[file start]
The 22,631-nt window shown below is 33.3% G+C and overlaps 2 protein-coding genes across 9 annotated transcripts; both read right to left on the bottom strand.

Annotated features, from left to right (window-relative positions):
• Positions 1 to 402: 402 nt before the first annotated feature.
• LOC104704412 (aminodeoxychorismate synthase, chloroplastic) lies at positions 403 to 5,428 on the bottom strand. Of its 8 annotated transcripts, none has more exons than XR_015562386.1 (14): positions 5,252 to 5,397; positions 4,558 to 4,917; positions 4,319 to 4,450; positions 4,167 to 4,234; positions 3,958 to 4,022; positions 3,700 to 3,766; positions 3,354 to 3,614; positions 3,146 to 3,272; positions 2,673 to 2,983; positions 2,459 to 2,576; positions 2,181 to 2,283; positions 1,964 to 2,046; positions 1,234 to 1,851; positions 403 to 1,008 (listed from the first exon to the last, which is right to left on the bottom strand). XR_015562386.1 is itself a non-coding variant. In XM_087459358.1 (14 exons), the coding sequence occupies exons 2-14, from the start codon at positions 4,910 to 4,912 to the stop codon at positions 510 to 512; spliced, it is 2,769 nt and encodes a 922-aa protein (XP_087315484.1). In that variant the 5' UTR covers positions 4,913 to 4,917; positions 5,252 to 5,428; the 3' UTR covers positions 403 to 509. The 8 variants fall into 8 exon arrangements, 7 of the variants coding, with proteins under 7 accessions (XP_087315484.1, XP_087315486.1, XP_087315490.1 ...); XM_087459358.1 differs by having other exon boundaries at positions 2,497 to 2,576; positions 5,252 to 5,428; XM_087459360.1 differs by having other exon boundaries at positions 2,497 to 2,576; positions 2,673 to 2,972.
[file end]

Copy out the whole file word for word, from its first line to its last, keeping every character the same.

The 22,631-nt window shown below is 33.3% G+C and overlaps 2 protein-coding genes across 9 annotated transcripts; both read right to left on the bottom strand.

Annotated features, from left to right (window-relative positions):
• Positions 1 to 402: 402 nt before the first annotated feature.
• LOC104704412 (aminodeoxychorismate synthase, chloroplastic) lies at positions 403 to 5,428 on the bottom strand. Of its 8 annotated transcripts, none has more exons than XR_015562386.1 (14): positions 5,252 to 5,397; positions 4,558 to 4,917; positions 4,319 to 4,450; positions 4,167 to 4,234; positions 3,958 to 4,022; positions 3,700 to 3,766; positions 3,354 to 3,614; positions 3,146 to 3,272; positions 2,673 to 2,983; positions 2,459 to 2,576; positions 2,181 to 2,283; positions 1,964 to 2,046; positions 1,234 to 1,851; positions 403 to 1,008 (listed from the first exon to the last, which is right to left on the bottom strand). XR_015562386.1 is itself a non-coding variant. In XM_087459358.1 (14 exons), the coding sequence occupies exons 2-14, from the start codon at positions 4,910 to 4,912 to the stop codon at positions 510 to 512; spliced, it is 2,769 nt and encodes a 922-aa protein (XP_087315484.1). In that variant the 5' UTR covers positions 4,913 to 4,917; positions 5,252 to 5,428; the 3' UTR covers positions 403 to 509. The 8 variants fall into 8 exon arrangements, 7 of the variants coding, with proteins under 7 accessions (XP_087315484.1, XP_087315486.1, XP_087315490.1 ...); XM_087459358.1 differs by having other exon boundaries at positions 2,497 to 2,576; positions 5,252 to 5,428; XM_087459360.1 differs by having other exon boundaries at positions 2,497 to 2,576; positions 2,673 to 2,972.